What it was supposed to be the year of the Fed and the USD, ended up being the year of the ECB and the EUR. For sure, central banks were the main market motor this past twelve months, sharing the leadership with politics.
As promised, the US Central Bank ended 2017 rising rates three times, while the ECB maintained its QE, trimming it by half, but extending it well into 2018. Both economies grew throughout the year, but the EU outpaced the US.
"Surprisingly," inflation remains subdued. At least that is what the US Federal Reserve´s head, Janet Yellen, says. But inflation is not only an issue in the US, it's also a drag in the Eurozone, and the main reason why QE has been extended. That, and the fact that policymakers fear a too-strong EUR will affect the pace of economic growth.
According to the latest official release by Eurostat, the Euro area annual inflation was 1.5 % in November 2017, up from 1.4 % in October 2017. Looking at the main components of euro area inflation, energy had the highest annual rate in November (4.7 %, compared with 3.0 % in October), followed by food, alcohol & tobacco (2.2 %, compared with 2.3 % in October), services (1.2 %, stable compared with October) and non-energy industrial goods (0.4 %, stable compared with October).
The latest US Bureau of Labor Statistics reported that the CPI for All Urban Consumers (CPI-U) rose 0.4 percent in November on a seasonally adjusted basis, the U.S. Over the last 12 months, the all items index rose 2.2 percent. The energy index rose 3.9 percent and accounted for about three-fourths of the all items increase. The gasoline index increased 7.3 percent, and the other energy component indexes also rose. The food index was unchanged in November, with the index for food at home declining slightly.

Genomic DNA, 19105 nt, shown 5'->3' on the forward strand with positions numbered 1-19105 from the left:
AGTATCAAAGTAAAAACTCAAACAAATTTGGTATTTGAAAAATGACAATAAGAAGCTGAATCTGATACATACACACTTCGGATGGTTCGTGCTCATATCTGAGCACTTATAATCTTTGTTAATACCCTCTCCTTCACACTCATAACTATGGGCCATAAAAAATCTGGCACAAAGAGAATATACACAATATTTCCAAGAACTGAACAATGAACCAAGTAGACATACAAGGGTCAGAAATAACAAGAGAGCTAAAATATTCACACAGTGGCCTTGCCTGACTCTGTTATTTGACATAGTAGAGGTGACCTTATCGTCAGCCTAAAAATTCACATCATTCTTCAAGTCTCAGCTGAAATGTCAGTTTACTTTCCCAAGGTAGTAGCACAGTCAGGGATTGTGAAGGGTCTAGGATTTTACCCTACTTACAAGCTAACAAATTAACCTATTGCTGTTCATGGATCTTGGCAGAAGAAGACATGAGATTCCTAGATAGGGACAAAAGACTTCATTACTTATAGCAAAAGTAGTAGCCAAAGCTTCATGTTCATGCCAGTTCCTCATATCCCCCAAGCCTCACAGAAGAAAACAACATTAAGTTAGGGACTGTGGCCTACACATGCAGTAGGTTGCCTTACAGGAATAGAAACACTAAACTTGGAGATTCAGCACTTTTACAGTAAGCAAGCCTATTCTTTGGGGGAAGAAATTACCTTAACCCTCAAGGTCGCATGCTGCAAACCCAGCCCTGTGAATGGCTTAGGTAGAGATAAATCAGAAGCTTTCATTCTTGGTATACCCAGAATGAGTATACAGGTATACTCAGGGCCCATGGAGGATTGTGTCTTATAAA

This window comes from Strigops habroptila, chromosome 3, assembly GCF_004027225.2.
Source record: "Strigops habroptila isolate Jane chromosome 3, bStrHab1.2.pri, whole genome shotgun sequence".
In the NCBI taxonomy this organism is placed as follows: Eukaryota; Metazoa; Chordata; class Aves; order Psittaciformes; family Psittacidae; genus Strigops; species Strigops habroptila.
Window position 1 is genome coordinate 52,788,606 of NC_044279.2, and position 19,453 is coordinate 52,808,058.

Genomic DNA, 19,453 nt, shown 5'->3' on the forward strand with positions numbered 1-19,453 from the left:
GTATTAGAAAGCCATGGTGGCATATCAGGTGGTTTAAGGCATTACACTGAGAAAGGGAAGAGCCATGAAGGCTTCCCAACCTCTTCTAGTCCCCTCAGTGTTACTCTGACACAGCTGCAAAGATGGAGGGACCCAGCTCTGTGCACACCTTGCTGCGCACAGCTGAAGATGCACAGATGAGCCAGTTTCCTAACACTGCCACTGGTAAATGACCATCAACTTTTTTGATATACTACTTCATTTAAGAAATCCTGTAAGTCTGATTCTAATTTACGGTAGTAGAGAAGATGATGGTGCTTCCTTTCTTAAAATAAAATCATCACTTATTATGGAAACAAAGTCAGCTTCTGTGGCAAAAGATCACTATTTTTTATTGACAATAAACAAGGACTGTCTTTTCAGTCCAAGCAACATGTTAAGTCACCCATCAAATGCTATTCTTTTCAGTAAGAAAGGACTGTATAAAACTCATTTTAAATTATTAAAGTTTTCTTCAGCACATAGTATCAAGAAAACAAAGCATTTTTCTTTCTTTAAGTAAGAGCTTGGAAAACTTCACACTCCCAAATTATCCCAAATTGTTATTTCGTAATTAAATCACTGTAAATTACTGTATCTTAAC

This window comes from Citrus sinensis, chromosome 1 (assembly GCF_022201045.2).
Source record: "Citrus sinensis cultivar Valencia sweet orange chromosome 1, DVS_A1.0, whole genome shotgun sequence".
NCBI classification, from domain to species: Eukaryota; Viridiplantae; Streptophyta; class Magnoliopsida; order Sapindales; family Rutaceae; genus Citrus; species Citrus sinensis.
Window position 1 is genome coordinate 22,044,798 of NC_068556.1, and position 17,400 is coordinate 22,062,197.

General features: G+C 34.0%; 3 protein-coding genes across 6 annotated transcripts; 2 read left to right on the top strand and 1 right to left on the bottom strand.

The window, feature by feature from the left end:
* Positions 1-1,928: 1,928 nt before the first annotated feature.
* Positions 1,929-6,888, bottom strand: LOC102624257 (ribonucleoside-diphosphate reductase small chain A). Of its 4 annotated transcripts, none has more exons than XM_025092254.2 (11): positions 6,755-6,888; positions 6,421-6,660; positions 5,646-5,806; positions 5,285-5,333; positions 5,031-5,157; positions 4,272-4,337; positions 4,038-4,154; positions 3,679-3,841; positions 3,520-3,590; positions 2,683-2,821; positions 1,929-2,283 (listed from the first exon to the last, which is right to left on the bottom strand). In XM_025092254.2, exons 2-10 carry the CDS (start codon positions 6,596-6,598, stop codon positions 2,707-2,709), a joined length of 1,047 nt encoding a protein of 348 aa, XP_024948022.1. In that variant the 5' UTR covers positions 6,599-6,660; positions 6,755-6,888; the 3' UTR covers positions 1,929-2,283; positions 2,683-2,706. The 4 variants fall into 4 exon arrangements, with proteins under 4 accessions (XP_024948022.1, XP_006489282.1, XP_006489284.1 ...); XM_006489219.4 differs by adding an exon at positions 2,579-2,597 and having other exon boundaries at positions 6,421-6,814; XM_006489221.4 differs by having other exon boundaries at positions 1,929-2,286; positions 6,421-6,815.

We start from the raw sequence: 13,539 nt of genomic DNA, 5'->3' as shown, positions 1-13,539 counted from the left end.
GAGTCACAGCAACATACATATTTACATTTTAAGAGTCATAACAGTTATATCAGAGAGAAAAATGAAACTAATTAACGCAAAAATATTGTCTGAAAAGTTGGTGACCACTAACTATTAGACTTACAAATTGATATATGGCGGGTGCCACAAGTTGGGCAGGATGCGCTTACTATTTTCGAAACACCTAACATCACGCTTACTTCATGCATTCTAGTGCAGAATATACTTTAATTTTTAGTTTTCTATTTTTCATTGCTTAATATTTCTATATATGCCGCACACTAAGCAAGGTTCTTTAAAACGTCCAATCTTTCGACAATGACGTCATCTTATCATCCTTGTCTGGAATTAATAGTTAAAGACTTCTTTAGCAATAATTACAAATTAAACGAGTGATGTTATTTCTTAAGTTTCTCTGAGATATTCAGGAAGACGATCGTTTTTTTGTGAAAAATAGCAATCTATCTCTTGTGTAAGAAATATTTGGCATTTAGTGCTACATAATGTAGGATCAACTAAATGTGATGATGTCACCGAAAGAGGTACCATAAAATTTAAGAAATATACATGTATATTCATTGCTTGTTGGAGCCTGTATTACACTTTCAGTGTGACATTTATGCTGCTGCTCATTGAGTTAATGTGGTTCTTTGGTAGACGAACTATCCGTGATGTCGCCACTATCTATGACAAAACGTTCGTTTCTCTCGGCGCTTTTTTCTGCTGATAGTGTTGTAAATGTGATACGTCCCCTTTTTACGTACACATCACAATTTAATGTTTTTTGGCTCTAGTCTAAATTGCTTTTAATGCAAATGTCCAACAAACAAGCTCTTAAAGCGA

US Consumer Price Index (YoY)
In both cases, is clear that energy prices are behind inflation gains, not precisely what the central banks need. Core reading excluding volatile food and energy prices are well below the desired 2% by the US Federal Reserve, or the "below, but close to, 2%" from the ECB.
Central banks heading into 2018
The ECB reduced its bond-purchasing program to €30 billion from €60 billion, starting in January, extending its monetary stimulus program until at least September, "or longer if needed." A rate hike in the Union is out of the table for now.
The Federal Reserve, on the other hand, foresees three rate hikes for this 2018, and will continue shrinking its balance sheet, a process that started last October with just $10 billion a month to start, $6 billion in Treasuries and $4 billion in mortgage-backed securities per month, amounts that will slowly rose every three months until reaching $30 billion and $20 billion per month, respectively. There's a loose wire within the Fed, and that is the end of Yellen's mandate: next February, Jerome Powell will become the new central bank's chief, and the market is yet to see how he will handle monetary policy.
Beyond the "Powell" factor, central banks are expected to continue in the path of normalization, with no major surprises expected for this year.
Politics: "make America great again"